As the 21st-century global economy increasingly hits natural resource limits and planetary boundaries, fundamental questions about fair shares will start to arise. How these arguments play out will exert a crucial influence over prospects for poor people and international development. Are aid donors, NGOs and other development opinion-formers paying attention?
Demand for resources of all kinds – especially food, oil, land, water and "carbon space" for greenhouse gas emissions in the atmosphere – is growing exponentially. It's a logical consequence of the world's population continuing to grow, and the global middle class becoming larger and more affluent.
But even as demand grows, supply is struggling to keep up. The yield gains of the agricultural "green revolution" are running out of steam. Competition for land and water is intensifying. Investment in new oil production is inadequate to meet future demand, according to the International Energy Agency – even before peak oil is taken into account. Carbon space is acutely limited if the world is to limit global warming to anything like 2C.
Within many fragile states, disputes over access to land and water are becoming intense. In the process, they're increasing the threat of violent conflict, as the war in Darfur from 2003 to 2010 and low-intensity violence currently taking place in the Horn of Africa both show.
Internationally, the trend of "landgrabs" has seen 80m hectares (an area considerably larger than France) acquired in deals since 2001, with poor people all too often displaced from communal lands as a result. The same theme can be seen offshore, for instance in EU fishing fleets snapping up fishing rights off Senegal.
Fair shares issues are emerging in food markets as well. With the US now diverting 40% of its corn crop to biofuels and millions more consumers shifting to resource-intensive "western diets", food prices are soaring, slipping out of the reach of many of the world's poorest.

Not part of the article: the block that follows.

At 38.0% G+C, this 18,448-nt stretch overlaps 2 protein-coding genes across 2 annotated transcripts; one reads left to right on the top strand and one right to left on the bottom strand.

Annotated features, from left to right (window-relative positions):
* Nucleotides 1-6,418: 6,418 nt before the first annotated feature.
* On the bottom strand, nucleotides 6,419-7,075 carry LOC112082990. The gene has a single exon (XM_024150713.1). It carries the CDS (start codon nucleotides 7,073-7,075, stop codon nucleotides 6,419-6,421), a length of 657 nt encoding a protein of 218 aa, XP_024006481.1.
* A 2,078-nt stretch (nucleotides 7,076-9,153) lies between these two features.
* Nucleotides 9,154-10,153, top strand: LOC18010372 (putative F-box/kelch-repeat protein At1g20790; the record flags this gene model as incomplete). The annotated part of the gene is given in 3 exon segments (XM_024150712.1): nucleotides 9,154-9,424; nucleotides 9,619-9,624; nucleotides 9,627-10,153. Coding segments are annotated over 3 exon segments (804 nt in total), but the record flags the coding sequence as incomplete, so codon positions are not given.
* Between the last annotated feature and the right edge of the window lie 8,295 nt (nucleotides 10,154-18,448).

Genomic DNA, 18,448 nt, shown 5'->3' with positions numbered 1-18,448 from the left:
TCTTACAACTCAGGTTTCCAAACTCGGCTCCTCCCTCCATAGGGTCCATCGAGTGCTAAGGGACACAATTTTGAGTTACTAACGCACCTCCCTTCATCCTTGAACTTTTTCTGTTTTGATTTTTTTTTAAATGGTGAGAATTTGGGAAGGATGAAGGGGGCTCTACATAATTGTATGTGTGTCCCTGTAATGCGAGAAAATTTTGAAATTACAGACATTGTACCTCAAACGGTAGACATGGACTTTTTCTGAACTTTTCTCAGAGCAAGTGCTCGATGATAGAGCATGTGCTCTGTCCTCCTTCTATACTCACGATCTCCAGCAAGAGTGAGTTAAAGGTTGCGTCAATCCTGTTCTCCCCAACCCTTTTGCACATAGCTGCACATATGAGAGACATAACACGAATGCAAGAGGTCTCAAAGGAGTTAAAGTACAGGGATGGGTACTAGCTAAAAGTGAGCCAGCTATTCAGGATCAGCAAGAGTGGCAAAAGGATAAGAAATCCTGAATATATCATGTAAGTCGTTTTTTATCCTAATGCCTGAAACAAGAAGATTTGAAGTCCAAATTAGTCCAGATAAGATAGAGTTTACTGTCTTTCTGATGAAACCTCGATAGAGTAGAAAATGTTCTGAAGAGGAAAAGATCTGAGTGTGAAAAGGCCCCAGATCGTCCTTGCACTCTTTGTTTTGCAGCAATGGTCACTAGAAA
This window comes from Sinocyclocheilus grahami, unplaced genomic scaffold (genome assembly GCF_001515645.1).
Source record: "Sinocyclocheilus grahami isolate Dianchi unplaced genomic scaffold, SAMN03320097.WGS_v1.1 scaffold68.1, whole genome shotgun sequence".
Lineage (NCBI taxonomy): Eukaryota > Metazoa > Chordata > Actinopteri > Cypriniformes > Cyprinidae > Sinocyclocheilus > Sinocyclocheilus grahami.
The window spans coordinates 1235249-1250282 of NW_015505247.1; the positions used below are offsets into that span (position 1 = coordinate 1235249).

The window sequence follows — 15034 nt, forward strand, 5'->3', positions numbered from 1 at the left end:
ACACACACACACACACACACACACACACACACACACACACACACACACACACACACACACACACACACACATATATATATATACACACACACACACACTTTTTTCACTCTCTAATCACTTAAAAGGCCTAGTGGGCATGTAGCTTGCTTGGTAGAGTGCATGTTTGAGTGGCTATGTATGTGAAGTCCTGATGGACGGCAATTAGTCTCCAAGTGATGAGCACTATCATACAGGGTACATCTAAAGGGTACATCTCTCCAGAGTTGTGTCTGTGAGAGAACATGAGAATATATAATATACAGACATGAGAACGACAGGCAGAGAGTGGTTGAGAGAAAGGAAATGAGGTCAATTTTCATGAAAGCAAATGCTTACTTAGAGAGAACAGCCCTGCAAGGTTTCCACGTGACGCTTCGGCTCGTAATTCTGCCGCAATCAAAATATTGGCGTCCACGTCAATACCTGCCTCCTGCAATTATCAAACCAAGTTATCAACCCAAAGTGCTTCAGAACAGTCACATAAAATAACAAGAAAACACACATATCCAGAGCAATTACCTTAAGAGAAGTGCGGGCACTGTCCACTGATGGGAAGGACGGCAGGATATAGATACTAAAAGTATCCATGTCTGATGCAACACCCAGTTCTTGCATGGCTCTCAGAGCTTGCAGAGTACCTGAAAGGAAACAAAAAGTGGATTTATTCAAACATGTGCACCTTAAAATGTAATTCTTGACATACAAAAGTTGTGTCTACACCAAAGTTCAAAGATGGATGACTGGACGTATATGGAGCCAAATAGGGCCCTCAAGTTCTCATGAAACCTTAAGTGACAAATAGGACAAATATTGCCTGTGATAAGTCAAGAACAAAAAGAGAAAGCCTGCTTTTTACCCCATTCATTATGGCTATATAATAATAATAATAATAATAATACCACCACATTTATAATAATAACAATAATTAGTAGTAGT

Or look at energy. Spiralling oil prices are squeezing poor, import-dependent countries out of the market: between 2004 and 2007, more than a dozen African countries spent more on oil imports than they received in aid and debt relief. In the world's mushrooming cities, electrical "load-shedding" (cutting off the electricity on some lines when the demand exceeds the supply) and brownouts (drops in voltage) tend to see poor consumers lose out most (if indeed they have access to electricity at all – 1.4 billion of them don't).
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So how should aid donors and campaigners react?
First, they must recognise just how much of a game changer resource limits are for global fairness and equity agendas. Left and right have long disagreed about more or less everything, except the existence of an expanding "cake" to share out. But introduce limits to the equation – whether to particular resources, or to growth per se – and arguments over fair shares take on a much harder-edge.
Second, they should underline that fair shares for the poor is not just about justice. It's also a recognition of what it takes to co-exist in a massively interdependent world. If the world slides into a century of zero sum competition for scarce resources, everyone will lose from the resulting instability.
Facing up to the need for fair shares is also a prerequisite for managing global commons such as the atmosphere. Policymakers have spent two decades studiously ignoring the central question of how to share out a safe global carbon budget between 193 countries – with policy options that could provide the answer, such as Contraction and Convergence, left on the shelf for someone else's term of office. As a result of this failure to face up to the hard issues, greenhouse gas concentrations continue to climb higher every year.
Third, they should point to examples where policymakers and the public have embraced the principle of fair shares. Rationing in the second world war is the obvious case, but there are more interesting examples. In Alaska, for instance, all adult citizens receive an equal dividend payment from the state's oil and gas production each year.
Above all, they should recognise that the resource limits and fair shares agenda is primarily global. To be sure, there is much to be done within developing countries – from pushing for equitable natural resource governance regimes, to dramatically scaling up social protection provision that can help poor people to secure their basic needs.
But given that the key demand drivers for natural resources are global, the solutions have to be too. Unless developed countries and the "global middle class" dramatically reduce their consumption levels, not enough space will be left for the world's poorest countries and people. Ensuring that doesn't happen needs to become a top priority for supporters of development.